In every food allergy denier article I come across about how few people really have food allergies, predictably it touts how the number of people who really have food allergies isn’t 30%, but in fact much lower than 10%. This raises two questions:
1. So what? Whether people who don’t have food allergies think they have, never mind how many, doesn’t mitigate the seriousness of anaphylaxis.
While it may be frustrating when others react skeptically about your or your child’s life-threatening condition, they are reasonable to react skeptically. Most of us know people who proclaim they’re allergic to food they simply dislike, or to food to which they once had a bad experience. Some have gone so far as to eliminate a certain food from their diet, feel better, and conclude that they must have been allergic to the restricted item.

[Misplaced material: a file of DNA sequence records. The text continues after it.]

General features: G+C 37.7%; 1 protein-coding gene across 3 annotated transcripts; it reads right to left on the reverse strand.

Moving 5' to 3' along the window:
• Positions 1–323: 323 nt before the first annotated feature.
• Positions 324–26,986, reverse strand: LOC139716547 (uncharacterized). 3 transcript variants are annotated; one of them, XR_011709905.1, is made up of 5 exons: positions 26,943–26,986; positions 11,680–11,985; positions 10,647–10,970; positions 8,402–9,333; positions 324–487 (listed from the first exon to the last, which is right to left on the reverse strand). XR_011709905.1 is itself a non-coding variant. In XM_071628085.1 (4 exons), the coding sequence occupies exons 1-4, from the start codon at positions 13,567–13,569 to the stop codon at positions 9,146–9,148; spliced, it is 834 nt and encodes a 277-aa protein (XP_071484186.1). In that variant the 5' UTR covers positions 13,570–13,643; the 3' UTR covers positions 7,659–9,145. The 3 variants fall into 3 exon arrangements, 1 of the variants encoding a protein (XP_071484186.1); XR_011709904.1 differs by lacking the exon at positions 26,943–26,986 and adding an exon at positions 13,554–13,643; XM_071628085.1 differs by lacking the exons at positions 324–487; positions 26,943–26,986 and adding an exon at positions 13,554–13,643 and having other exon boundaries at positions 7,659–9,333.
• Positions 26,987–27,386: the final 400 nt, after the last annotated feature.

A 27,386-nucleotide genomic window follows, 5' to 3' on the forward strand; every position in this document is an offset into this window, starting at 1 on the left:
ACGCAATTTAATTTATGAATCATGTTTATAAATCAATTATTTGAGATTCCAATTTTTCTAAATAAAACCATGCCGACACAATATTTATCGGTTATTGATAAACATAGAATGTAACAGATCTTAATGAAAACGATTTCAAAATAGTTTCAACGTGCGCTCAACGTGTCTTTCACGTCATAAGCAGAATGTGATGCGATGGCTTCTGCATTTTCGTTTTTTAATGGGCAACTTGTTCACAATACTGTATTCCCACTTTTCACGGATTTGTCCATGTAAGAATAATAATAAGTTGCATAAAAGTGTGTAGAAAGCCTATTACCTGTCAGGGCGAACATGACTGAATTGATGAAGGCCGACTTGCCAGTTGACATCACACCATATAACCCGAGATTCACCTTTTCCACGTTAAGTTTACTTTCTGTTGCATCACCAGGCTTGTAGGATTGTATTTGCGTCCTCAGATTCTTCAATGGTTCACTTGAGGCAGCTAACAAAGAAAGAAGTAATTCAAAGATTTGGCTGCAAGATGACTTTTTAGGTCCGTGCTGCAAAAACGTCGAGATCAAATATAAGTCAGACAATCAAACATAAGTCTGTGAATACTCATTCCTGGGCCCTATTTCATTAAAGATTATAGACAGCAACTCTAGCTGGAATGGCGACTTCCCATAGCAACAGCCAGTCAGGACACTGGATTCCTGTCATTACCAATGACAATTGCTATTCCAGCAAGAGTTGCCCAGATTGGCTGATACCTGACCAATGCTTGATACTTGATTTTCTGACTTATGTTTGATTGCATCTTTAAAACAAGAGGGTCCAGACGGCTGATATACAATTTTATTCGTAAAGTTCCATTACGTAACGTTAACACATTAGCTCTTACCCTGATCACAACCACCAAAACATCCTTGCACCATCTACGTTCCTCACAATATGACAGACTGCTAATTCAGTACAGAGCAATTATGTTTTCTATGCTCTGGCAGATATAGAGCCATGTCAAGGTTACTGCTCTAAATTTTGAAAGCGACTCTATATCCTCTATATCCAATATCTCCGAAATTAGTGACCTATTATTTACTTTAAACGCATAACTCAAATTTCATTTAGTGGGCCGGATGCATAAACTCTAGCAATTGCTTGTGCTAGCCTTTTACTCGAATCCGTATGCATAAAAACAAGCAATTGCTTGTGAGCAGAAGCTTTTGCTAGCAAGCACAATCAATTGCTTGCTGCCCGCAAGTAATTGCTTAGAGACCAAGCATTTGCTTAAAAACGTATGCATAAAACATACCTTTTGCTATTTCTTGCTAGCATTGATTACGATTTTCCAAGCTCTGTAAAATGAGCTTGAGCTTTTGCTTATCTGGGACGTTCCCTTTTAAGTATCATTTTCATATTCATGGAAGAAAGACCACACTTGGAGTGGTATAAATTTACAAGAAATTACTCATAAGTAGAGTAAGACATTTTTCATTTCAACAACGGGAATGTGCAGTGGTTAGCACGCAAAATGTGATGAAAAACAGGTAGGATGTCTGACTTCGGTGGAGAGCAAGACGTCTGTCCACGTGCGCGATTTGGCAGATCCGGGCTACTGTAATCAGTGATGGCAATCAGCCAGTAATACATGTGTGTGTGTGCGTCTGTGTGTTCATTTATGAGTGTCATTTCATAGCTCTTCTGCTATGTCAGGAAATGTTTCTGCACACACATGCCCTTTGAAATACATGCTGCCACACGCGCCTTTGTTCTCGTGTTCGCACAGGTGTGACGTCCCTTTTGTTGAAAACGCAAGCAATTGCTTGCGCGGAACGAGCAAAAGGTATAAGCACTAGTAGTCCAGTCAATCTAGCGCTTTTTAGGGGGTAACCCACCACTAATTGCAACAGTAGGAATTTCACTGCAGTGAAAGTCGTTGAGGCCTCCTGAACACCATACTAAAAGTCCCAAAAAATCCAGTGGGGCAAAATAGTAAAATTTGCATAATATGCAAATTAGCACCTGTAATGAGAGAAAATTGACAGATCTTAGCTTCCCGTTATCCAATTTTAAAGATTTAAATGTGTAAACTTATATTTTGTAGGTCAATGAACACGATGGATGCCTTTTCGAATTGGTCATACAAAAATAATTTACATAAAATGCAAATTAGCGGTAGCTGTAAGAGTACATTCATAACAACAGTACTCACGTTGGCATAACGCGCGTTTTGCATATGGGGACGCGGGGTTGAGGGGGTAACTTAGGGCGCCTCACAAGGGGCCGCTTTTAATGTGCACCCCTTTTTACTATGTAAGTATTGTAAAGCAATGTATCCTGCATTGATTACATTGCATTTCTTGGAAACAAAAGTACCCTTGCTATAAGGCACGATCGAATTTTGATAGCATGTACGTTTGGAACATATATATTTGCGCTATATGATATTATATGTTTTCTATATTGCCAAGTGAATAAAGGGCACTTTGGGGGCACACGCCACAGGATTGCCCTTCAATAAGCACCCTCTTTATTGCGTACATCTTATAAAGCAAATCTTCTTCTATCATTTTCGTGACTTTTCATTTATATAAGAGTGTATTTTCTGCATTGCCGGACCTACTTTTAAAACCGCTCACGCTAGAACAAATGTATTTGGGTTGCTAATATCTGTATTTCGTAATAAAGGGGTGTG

Fortunately, we now have better clinical guidelines for bona fide testing of food allergies: food challenges. If most people who believe they have food allergies really do not, a food challenge could settle the issue. If it turns out they’re not allergic, they’ll have to imagine some other affliction. If it confirms their allergy, they can tell their skeptics to shut up.
2. Where did the 30% number come from anyway? Gina Kolata’s New York Times May 11 article was where I first read the 30% figure. I’d like to believe she has a source for that figure, but she didn’t cite any in her article. I e-mailed her once asking where she got the figure; she never replied and I haven’t pursued the matter.
Has anyone seen an earlier reference to 30% being the number of Americans who believe they have food allergies? This number, so round, smacks of truthiness.
If you can find an earlier citation of the 30% number, please add it in the comments.